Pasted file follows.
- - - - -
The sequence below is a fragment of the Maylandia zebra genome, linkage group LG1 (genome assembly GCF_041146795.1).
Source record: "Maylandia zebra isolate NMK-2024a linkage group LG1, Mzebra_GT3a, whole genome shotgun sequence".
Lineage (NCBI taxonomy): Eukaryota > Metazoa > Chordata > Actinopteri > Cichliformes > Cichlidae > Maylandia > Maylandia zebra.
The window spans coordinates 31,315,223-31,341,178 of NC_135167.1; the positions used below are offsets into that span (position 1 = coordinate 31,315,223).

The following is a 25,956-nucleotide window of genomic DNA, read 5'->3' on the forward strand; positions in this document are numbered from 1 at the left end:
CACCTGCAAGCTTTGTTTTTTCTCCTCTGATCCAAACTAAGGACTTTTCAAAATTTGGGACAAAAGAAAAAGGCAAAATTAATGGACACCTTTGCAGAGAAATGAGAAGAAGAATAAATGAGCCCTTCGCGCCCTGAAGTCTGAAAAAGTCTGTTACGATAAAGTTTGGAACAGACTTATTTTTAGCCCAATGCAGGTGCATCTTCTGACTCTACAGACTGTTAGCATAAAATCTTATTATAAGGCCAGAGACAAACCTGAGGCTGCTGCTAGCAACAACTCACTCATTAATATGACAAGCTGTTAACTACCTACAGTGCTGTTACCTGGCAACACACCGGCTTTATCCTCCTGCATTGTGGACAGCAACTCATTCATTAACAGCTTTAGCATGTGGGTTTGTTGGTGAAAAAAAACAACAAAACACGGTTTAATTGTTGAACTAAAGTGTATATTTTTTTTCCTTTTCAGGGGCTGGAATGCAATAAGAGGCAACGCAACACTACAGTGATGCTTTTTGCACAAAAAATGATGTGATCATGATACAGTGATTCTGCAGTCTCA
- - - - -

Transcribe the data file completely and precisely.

The sequence below is a fragment of the Maylandia zebra genome, linkage group LG1 (genome assembly GCF_041146795.1).
Source record: "Maylandia zebra isolate NMK-2024a linkage group LG1, Mzebra_GT3a, whole genome shotgun sequence".
Lineage (NCBI taxonomy): Eukaryota > Metazoa > Chordata > Actinopteri > Cichliformes > Cichlidae > Maylandia > Maylandia zebra.
The window spans coordinates 31,315,223-31,341,178 of NC_135167.1; the positions used below are offsets into that span (position 1 = coordinate 31,315,223).

The following is a 25,956-nucleotide window of genomic DNA, read 5'->3' on the forward strand; positions in this document are numbered from 1 at the left end:
CACCTGCAAGCTTTGTTTTTTCTCCTCTGATCCAAACTAAGGACTTTTCAAAATTTGGGACAAAAGAAAAAGGCAAAATTAATGGACACCTTTGCAGAGAAATGAGAAGAAGAATAAATGAGCCCTTCGCGCCCTGAAGTCTGAAAAAGTCTGTTACGATAAAGTTTGGAACAGACTTATTTTTAGCCCAATGCAGGTGCATCTTCTGACTCTACAGACTGTTAGCATAAAATCTTATTATAAGGCCAGAGACAAACCTGAGGCTGCTGCTAGCAACAACTCACTCATTAATATGACAAGCTGTTAACTACCTACAGTGCTGTTACCTGGCAACACACCGGCTTTATCCTCCTGCATTGTGGACAGCAACTCATTCATTAACAGCTTTAGCATGTGGGTTTGTTGGTGAAAAAAAACAACAAAACACGGTTTAATTGTTGAACTAAAGTGTATATTTTTTTTCCTTTTCAGGGGCTGGAATGCAATAAGAGGCAACGCAACACTACAGTGATGCTTTTTGCACAAAAAATGATGTGATCATGATACAGTGATTCTGCAGTCTCA